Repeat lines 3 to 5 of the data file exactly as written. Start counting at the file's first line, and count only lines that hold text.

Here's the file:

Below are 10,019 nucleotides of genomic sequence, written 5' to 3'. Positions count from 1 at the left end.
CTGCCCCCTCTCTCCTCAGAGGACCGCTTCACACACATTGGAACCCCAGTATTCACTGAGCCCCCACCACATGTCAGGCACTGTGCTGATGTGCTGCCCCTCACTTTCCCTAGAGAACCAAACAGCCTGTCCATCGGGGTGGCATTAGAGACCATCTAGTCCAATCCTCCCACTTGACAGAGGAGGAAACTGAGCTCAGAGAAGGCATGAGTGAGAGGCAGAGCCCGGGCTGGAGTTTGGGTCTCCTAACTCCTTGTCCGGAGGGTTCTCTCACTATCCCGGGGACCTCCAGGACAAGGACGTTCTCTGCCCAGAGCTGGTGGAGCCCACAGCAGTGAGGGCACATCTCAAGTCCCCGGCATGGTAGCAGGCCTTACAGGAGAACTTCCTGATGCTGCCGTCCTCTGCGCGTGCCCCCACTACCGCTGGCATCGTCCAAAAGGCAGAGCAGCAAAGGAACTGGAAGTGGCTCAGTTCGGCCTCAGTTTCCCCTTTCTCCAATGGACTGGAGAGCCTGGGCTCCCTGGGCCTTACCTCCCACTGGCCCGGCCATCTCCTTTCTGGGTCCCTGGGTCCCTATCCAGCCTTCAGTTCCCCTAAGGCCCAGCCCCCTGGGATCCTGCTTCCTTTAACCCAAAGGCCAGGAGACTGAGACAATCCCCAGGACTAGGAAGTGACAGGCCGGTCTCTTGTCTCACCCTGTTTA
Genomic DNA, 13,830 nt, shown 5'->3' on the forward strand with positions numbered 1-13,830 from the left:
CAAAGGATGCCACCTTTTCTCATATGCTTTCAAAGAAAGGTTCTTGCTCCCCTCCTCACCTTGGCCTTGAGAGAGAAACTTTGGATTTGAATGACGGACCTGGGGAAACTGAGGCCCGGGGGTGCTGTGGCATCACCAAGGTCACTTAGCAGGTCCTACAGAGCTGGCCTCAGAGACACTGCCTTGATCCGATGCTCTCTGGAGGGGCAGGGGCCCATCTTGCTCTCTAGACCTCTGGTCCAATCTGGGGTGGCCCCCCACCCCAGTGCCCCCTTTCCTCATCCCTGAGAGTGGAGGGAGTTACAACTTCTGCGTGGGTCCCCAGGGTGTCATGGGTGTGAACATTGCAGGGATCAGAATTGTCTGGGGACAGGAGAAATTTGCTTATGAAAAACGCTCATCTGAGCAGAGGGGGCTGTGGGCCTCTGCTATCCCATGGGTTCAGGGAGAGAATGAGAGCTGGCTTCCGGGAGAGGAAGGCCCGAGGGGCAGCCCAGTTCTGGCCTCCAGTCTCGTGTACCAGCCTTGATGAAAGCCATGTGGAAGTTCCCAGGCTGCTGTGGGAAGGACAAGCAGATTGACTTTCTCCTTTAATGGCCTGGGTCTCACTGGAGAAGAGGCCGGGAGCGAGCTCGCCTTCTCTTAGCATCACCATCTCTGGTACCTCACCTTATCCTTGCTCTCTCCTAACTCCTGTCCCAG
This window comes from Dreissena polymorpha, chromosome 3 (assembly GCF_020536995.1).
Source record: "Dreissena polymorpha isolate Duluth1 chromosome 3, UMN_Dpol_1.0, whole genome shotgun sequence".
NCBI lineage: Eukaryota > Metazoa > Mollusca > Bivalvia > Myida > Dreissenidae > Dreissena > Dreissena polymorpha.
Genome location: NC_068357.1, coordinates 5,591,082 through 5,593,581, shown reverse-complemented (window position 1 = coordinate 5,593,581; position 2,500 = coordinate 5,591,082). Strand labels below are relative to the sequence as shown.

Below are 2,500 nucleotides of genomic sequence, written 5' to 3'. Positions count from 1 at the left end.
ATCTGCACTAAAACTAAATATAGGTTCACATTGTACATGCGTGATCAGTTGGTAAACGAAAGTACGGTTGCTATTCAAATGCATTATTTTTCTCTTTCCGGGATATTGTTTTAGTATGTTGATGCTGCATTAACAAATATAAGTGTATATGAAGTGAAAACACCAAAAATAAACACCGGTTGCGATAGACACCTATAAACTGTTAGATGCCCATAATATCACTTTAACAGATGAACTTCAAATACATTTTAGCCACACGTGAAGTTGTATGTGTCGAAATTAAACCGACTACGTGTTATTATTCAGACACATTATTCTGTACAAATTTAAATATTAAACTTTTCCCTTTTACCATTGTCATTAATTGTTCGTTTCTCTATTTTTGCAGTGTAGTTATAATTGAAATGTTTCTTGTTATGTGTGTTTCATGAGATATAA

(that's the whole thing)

Genomic DNA, 13,830 nt, shown 5'->3' on the forward strand with positions numbered 1-13,830 from the left:
CAAAGGATGCCACCTTTTCTCATATGCTTTCAAAGAAAGGTTCTTGCTCCCCTCCTCACCTTGGCCTTGAGAGAGAAACTTTGGATTTGAATGACGGACCTGGGGAAACTGAGGCCCGGGGGTGCTGTGGCATCACCAAGGTCACTTAGCAGGTCCTACAGAGCTGGCCTCAGAGACACTGCCTTGATCCGATGCTCTCTGGAGGGGCAGGGGCCCATCTTGCTCTCTAGACCTCTGGTCCAATCTGGGGTGGCCCCCCACCCCAGTGCCCCCTTTCCTCATCCCTGAGAGTGGAGGGAGTTACAACTTCTGCGTGGGTCCCCAGGGTGTCATGGGTGTGAACATTGCAGGGATCAGAATTGTCTGGGGACAGGAGAAATTTGCTTATGAAAAACGCTCATCTGAGCAGAGGGGGCTGTGGGCCTCTGCTATCCCATGGGTTCAGGGAGAGAATGAGAGCTGGCTTCCGGGAGAGGAAGGCCCGAGGGGCAGCCCAGTTCTGGCCTCCAGTCTCGTGTACCAGCCTTGATGAAAGCCATGTGGAAGTTCCCAGGCTGCTGTGGGAAGGACAAGCAGATTGACTTTCTCCTTTAATGGCCTGGGTCTCACTGGAGAAGAGGCCGGGAGCGAGCTCGCCTTCTCTTAGCATCACCATCTCTGGTACCTCACCTTATCCTTGCTCTCTCCTAACTCCTGTCCCAG
This window comes from Dreissena polymorpha, chromosome 3 (assembly GCF_020536995.1).